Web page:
MENU

What Leaders are Learning

Leaders Stay Grounded

Leaders Stay Grounded

Leadership Spokane is committed to the truism that leaders always learn. During the summer, I focus on topics off the beaten leader trail. Fourth in a series of off the beaten path summer leader blogs is the importance of staying rooted. In the past three weeks, we‘ve discussed the importance of leaders having fear and asking for help and acknowledging vulnerability. In a similar vein, leaders who forget their roots lose the ability to stay connected to those they are committed to serve. This advice comes with two caveats. First, leaders need to remember their humble beginnings. Second, as leaders rise in the ranks, they should never forget those on the front lines doing the tough jobs they used to do. As servant leaders, we aim to serve first. An important measure to serving is narrowing the chasm between leaders and followers.
A March 2014 Linked In article “How an elevator ride taught me my greatest leadership lesson,” says it very well: “At that moment, I vowed as a 22-year-old accountant, that if I ever am so honored to be chosen as a leader of people, that I will never forget what it is like to be the guy on the docks at 5 a.m. loading trucks, the rep in the call center taking hundreds of calls, sometimes promoting your product and on the next call defending it, or the sales rep who is questioning if they can handle one more rejection. It is these people that are the backbone of any organization. A leader has the power to lift an entire organization to new heights with what outwardly appear to be simple gestures, or can sink it to new lows. Leadership is often won with hand-to-hand combat. A simple smile, a handshake with a simultaneous “great job on the project”, a moment to stop by someone’s cubicle and ask how their son’s little league is going; all propel people to continue to charge the hill. The void of that human compassion and acknowledgement can sink a team even quicker.”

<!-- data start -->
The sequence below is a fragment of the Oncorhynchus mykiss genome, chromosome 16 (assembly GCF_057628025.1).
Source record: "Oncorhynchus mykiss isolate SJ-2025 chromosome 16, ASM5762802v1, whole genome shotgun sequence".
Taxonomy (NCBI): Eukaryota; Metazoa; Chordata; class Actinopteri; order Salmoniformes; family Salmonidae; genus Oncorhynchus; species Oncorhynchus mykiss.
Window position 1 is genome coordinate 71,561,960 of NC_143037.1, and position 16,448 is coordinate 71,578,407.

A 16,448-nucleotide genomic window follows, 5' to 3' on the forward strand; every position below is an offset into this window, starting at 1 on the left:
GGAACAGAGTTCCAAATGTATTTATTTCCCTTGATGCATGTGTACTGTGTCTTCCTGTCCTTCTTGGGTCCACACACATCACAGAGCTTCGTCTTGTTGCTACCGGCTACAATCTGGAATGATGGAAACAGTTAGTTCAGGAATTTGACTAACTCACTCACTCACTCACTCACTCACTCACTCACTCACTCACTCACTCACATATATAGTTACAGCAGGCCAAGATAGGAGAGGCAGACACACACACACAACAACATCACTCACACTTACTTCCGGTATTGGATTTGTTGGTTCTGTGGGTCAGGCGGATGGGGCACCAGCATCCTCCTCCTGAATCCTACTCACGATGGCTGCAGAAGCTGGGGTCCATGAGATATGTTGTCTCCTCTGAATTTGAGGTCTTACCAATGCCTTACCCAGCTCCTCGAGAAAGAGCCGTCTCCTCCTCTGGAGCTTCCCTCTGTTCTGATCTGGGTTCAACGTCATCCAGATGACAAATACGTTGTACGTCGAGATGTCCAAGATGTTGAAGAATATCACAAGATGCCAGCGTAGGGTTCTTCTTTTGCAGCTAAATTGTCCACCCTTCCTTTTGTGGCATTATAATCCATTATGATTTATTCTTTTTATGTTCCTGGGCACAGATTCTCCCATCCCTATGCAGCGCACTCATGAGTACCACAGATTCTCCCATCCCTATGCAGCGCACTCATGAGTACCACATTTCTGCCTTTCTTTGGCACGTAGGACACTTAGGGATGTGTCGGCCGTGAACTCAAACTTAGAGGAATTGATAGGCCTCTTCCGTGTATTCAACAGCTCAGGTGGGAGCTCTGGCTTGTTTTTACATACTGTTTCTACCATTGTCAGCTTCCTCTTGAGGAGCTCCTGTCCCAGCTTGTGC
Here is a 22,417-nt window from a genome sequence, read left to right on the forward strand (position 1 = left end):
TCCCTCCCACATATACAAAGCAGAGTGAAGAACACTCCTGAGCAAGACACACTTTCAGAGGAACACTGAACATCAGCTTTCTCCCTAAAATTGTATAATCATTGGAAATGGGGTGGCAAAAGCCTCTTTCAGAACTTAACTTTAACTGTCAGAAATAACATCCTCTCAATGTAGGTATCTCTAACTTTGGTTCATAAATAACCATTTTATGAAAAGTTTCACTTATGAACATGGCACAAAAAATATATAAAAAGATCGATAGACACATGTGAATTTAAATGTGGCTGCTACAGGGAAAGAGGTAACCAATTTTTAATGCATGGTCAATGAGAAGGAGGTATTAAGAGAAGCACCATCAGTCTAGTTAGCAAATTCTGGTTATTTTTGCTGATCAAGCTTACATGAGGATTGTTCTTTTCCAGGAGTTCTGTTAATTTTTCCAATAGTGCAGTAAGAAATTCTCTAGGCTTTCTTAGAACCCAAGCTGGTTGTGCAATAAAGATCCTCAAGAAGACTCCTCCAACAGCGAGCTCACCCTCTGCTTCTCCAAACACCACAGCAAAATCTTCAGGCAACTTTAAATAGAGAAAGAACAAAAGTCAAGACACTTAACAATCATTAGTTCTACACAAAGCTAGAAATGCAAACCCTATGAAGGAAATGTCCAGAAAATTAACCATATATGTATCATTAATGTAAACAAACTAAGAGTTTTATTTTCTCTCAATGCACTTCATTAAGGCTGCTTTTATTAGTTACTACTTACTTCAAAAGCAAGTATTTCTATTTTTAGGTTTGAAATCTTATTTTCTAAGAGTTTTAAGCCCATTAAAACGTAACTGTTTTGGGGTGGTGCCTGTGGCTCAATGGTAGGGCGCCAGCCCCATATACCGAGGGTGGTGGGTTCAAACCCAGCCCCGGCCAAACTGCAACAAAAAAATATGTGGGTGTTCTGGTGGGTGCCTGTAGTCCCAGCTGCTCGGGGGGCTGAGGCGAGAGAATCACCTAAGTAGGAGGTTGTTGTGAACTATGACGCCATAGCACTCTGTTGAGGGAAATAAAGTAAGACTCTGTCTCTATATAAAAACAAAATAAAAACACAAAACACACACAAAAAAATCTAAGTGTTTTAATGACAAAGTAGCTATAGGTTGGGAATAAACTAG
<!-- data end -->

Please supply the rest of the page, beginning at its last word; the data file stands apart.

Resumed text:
Some of the most effective military leaders in history are those who stayed connected to their front line troops. World War II five-star General Omar Bradley was a private’s commander and his troops knew it. Similarly, General Patton – although he was seen as military royalty – had a knack for finding military traffic jams when his troops were advancing. He would ceremoniously get out of his jeep and direct traffic from the hood of his jeep, which immediately connected him to the thousands of troops who saw him as one of them. Both these generals displayed the cardinal characteristic needed of grounded a leader, and their troop’s loyalty was through the roof.
Author Bob Rosen in his September 2014 Huffington Post article, “The 6 Roots of a Grounded Warrior,” reminds us: “Traditionally, leaders have been too concerned with the wrong part of their tree – surface level qualities like behaviors or actions, instead of the roots that establish values, beliefs, experiences, emotions and thoughts that ultimately define a leader. Behaviors and actions come from within, and your principles, intentions, thoughts and emotions determine whether these actions are genuine or insincere.” To stay grounded, leaders need to stay physically and mentally healthy and socially connected.
To follow the tree analogy, as leaders grower taller in stature, they need to work harder to stay connected to their roots. Clearly, our roots give us our strength. This leadership philosophy seems reasonable, but is harder to follow in real life as physical and emotional distance from our early days creates barriers to staying grounded. In a nutshell, leaders should reach for the sky, but paradoxically, they can only touch it when they stay firmly planted to where they came from. Leaders must stay grounded to stay connected to those they lead.
“I’m always asked, ‘What's the secret to success?’ But there are no secrets. Be humble. Be hungry. And always be the hardest worker in the room.” ~ Dwayne Johnson